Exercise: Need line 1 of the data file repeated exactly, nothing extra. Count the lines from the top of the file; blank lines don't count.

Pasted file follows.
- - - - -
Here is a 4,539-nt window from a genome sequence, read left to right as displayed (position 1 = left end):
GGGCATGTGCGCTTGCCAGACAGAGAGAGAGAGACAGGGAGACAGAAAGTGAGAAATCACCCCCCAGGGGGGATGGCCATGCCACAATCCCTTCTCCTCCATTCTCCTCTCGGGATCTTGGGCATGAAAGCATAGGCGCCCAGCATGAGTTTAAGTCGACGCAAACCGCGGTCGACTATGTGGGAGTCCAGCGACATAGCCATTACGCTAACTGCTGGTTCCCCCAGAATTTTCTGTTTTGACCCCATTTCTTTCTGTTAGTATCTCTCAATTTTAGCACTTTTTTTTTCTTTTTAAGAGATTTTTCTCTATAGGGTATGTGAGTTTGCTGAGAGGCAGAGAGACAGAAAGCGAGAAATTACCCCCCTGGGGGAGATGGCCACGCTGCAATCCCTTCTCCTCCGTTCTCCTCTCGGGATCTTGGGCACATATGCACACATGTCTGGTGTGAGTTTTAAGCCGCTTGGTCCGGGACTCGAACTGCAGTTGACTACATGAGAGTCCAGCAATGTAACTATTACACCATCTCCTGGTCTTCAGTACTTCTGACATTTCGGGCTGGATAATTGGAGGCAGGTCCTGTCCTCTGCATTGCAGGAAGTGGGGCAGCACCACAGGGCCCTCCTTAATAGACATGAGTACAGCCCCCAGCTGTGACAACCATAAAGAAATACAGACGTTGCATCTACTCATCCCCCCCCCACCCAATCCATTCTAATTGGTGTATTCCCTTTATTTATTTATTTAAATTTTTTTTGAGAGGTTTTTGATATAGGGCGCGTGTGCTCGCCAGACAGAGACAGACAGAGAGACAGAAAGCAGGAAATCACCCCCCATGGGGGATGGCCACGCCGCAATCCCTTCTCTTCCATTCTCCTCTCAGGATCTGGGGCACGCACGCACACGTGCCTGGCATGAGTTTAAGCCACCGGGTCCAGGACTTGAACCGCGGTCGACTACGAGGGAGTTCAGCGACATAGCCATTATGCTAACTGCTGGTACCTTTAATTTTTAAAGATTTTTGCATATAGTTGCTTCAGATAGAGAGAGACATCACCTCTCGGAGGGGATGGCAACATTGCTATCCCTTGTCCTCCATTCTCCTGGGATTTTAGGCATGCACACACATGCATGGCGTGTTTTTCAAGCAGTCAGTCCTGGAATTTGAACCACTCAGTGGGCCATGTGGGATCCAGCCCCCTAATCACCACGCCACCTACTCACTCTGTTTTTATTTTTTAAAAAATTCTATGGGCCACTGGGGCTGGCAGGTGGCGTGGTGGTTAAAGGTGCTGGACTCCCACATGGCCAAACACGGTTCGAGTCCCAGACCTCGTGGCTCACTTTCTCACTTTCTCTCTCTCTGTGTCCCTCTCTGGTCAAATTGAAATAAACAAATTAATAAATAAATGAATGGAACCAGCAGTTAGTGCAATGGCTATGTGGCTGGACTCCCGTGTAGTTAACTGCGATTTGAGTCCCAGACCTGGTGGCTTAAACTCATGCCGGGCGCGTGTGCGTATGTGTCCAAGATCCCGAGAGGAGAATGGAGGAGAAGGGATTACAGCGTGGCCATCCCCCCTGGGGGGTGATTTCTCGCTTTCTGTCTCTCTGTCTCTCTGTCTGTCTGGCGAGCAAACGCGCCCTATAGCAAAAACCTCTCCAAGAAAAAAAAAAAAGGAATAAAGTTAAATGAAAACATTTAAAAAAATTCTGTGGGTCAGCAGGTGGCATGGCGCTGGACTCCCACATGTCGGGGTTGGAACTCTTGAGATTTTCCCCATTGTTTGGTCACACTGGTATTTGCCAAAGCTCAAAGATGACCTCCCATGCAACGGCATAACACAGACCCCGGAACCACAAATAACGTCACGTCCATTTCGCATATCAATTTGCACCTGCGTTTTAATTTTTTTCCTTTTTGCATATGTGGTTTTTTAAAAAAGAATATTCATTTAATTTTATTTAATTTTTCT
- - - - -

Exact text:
Here is a 4,539-nt window from a genome sequence, read left to right as displayed (position 1 = left end):